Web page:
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Temperature “Adjustments” ad Infinitum

Edward A. Reid Jr.
Posted On:
Mar 6, 2018  at  at 6:27 AM
Climate Change

The temperature measurements taken to produce the global near-surface temperature anomaly record are “adjusted” for a variety of reasons.  However, the measurements are not “adjusted” once, to achieve a hopefully more accurate value. The graph below, produced by, illustrates the “adjustment” history of calculated temperature anomaly for two specific months in the past, over a period of 10 years, from 2008 to present.

NCDC temperature adjustments

The National Climatic Data Center (NCDC) temperature anomaly value for the month of January 2000 was “adjusted” more than 40 times over the 10-year period from May 2008 to January 2018. While there were both positive and negative “adjustments” made to the calculated temperature anomaly, the net result was an increase of 0.07oC, or more than a 25% increase from the earliest anomaly value shown in the graph.

The NCDC temperature anomaly value for January 1915 was also “adjusted” more than 40 times over the 10-year period from May 2008 to January 2018. Again, there were both positive and negative “adjustments” made to the calculated anomaly. However, in this case, the net result was a decrease of 0.005oC, or only a 4% reduction from the earliest anomaly value shown. It is interesting to note that the calculated anomaly was reduced by as much as 0.065oC during the period, before being increased again in June 2015.

There is no obvious explanation for the apparent need to retrospectively “re-adjust” the temperature anomaly calculations this frequently, or to this extent. The “adjustments” are all in the second decimal place, which means that they are all made at a greater level of “precision” than the underlying measurements.

The graph below illustrates similar retrospective temperature anomaly adjustments made by NASA GISS.

In the January 2000 case, while there are both positive and negative “adjustments”, the net result is again a positive adjustment of 0.07oC. However, in this case, that “adjustment” represents an increase of approximately 40% from the earliest anomaly value shown in the graph. It is important to note that NCDC “adjusts” the temperature measurements before providing them to NASA GISS, which then “re-adjusts” them. The GISS “re-adjustment”, in this case, results in a first anomaly value 0.10oC lower than the anomaly value provided to GISS by NCDC; and, thus, a lower final anomaly value as well.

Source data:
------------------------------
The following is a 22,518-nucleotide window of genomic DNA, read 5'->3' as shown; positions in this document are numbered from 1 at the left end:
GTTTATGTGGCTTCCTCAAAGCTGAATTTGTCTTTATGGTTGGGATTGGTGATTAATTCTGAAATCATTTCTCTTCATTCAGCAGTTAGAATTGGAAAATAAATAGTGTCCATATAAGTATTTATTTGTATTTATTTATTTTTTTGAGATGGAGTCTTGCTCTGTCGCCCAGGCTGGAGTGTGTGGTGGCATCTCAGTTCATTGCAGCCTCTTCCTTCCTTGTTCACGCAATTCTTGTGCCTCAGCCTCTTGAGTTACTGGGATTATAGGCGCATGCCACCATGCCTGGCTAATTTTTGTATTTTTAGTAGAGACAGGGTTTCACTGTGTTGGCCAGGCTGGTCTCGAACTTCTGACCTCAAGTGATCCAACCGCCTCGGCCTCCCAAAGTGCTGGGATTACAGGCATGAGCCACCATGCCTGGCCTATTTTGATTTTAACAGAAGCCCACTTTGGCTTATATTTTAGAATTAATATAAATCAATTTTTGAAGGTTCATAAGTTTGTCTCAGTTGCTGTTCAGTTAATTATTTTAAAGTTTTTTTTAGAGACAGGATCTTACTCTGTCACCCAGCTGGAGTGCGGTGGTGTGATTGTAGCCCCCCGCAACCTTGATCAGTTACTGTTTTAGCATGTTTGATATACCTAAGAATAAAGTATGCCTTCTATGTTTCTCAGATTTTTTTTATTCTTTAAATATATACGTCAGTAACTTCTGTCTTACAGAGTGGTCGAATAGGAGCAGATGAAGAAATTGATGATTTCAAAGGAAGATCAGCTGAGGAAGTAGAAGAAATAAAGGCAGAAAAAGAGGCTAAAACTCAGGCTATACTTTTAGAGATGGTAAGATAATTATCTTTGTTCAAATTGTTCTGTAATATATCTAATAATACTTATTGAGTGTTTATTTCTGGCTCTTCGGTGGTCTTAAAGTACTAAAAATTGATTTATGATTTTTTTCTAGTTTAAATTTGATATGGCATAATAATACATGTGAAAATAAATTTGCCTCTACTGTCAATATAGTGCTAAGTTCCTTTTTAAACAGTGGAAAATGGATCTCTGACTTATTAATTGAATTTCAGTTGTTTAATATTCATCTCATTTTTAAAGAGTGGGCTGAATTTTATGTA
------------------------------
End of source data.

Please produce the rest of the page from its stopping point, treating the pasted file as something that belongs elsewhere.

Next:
In the January 1910 case, again there are both positive and negative “adjustments”, but the net result is a negative “adjustment” of 0.17oC. Note that both the January 2000 and the January 1910 values are “re-adjusted” less frequently by NASA GISS than by NCDC.

Both in the case of NCDC and NASA GISS, the net effect of these “re-adjustments” is to increase the temperature anomaly change from the earlier month in 1915 or 1910 to the anomaly in January 2000. In the case of NCDC, the anomaly increase is 0.08oC.  In the case of GISS, the anomaly increase is 0.24oC, or three times the anomaly increase calculated by NCDC. It is also important to note that these changes only reflect the period from 2008 to 2018. There is no corresponding record of “adjustments” made prior to 2008 available from However, there is little reason to believe that the “adjustments” shown in the graph above were the first “adjustments” made to these anomalies, or that they will be the last.

It is possible that one of the anomaly values shown in each graph line is accurate, but it is certainly not possible that all of the values are accurate; and, it is not certain that any of the values are accurate.